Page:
6. Fannie Lou Hamer, Testimony Before the Credentials Committee at the Democratic National Convention, 1964.

C. Images.

7. Esmeralda Santiago, A Nena Puertorriquena Decente, 2004.

8. Life Magazine, How Nice to be a Pretty Girl and Work in Washington, 1962.

D. Domestic Lives.

9. Del Martin, President’s Message to the Daughters of Bilitis,1956.

10. Susan Tracy, We Know What You’ve Done, 1989.

VI. Race, Class, Gender and the Redefinition of America: 1968-1988.

A. Work.

1. Ms. Magazine, To Love, Honor, and…Share: A Marriage Contract for the Seventies, 1973.

2. Barbara Kingsolver, Ask Any Miner, 1983.

3. Seth Mydans, Children of Chinatown Get a Day-Care Center, 1984.

B. Citizenship.

4. Angela Davis, Free Angela Davis, 1972.

5. Letter from Esther Peterson to Martha Griffiths, 1971.

6. Phyllis Schlafly, Women Should Not Serve in Combat, 1979.

7. Sister Theresa Kane, Welcome to Pope John Paul II, 1979.

C. Images.

8. Bill Keane, When I Grow Up, 1973.

9. Gloria Anzaldúa, To Live in the Borderlands means you, 1999.

D. Domestic Lives.

10. Barbara Susan, An Abortion Testimonial, n.d.

11. Senator George McGovern, The Pill and Informed Consent, 1970.

12. New Jersey Lesbian Caucus, How Do You Define “Lesbianism?” 1976.

VII. Globalization, Glass Ceilings, and the Good Life? 1988-2008.

A. Work.

1. Felice N. Schwartz, Management Women and the New Facts of Life, 1989.

2. New York Times, More and More, Women Risk All to Enter U.S., 2006.

B. Women.

3. Anita Hill, Statement to the U.S Senate Judiciary Committee for the Hearings on Clarence Thomas, 1991.

4. Rebecca Walker, Becoming the Third Wave, 1992.

5. Carolyn Maloney, The Spirit of Stonewall, 1999.

C. Images.

6. Guerilla Girls, Do Women Have to Be Naked to Get into the Met. Museum? 1989

7. Susan Power, Museum Indians, 2002.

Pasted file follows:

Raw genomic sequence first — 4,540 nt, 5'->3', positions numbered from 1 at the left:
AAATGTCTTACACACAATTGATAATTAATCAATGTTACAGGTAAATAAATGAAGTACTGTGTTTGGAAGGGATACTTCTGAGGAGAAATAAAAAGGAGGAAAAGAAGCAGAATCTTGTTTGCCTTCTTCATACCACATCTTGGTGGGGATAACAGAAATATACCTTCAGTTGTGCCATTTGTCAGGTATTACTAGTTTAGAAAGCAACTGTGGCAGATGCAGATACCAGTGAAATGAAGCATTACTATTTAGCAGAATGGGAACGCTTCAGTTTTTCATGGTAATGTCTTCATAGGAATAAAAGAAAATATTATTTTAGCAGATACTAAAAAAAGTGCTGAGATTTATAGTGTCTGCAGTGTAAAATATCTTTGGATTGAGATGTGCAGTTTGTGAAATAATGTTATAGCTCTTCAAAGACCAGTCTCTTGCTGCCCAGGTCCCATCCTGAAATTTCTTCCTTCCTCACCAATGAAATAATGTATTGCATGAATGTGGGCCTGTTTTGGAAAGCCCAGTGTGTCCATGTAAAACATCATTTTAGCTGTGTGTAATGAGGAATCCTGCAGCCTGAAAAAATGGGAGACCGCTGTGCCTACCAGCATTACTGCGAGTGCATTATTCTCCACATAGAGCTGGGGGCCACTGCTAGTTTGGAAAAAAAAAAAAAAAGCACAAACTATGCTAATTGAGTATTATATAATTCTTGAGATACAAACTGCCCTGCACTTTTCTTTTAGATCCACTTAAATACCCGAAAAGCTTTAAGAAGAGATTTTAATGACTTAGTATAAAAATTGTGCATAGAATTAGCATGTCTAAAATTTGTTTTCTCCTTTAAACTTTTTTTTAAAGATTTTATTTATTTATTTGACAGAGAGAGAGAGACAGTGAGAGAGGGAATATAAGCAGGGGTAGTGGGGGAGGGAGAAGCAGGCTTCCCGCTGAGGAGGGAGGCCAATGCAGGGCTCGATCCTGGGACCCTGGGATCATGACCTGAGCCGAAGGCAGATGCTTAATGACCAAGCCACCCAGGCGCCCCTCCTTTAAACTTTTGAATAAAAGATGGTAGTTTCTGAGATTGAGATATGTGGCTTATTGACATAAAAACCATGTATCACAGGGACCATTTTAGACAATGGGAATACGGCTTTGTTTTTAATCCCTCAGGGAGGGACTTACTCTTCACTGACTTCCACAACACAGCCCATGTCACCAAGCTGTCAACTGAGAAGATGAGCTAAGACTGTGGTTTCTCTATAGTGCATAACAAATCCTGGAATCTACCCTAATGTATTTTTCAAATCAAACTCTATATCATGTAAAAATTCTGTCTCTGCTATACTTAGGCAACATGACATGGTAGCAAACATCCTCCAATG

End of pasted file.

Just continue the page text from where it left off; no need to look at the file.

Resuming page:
D. Domestic Lives.

8. National Center for Health Statistics, Death Rates for Selected Causes of Death for White and Black Women, 1970 and 1993.

9. Barbara Seaman, The Doctors’ Case Against the Pill 1969,1995.

10. Antonia I. Castañeda, History and the Politics of Violence Against Women, 1995.

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Nancy J. Rosenbloom is Professor of History at Canisius College in Buffalo, New York. She has taught courses in American Women’s History since 1979 and has served as the Director of the Women’s Studies Program and Chair of the Department of History at Canisius College. She has published on different aspects of American film in the early twentieth century and is currently working on the early life of Hollywood screenwriter Sonya Levien.
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  • Presents over 60 documents, including visual material, that illuminate the experiences of women in America as seen from varied perspectives and historical moments between 1880 and the present
  • Offers a balanced approach to women's experiences by representing a diversity of voices and by focusing on the four themes of work, citizenship, representations, and domestic lives
  • Concentrates on a 120-year span of history, from 1880 to the present day, in order to provide the instructor with maximum flexibility
  • Includes an introduction, document headnotes and questions at the end of each chapter designed to encourage students to engage with the material critically
See More
“This is the lively, wide-ranging documentary reader that we’ve all been waiting for! Nancy Rosenbloom has created an intriguing gold mine of American women’s unfiltered voices.”
Nancy C. Unger, author of Fighting Bob La Follette: The Righteous Reformer

"From Betty Boop and textile workers to Ms. Magazine and globalization, this essential collection of primary sources stresses complexity and diversity as it seamlessly shows change and continuity in the experience of women. It also encourages students to develop historical thinking skills tied to sophisticated content."
Noralee Frankel, author of Stripping Gypsy: The Life of Gypsy Rose Lee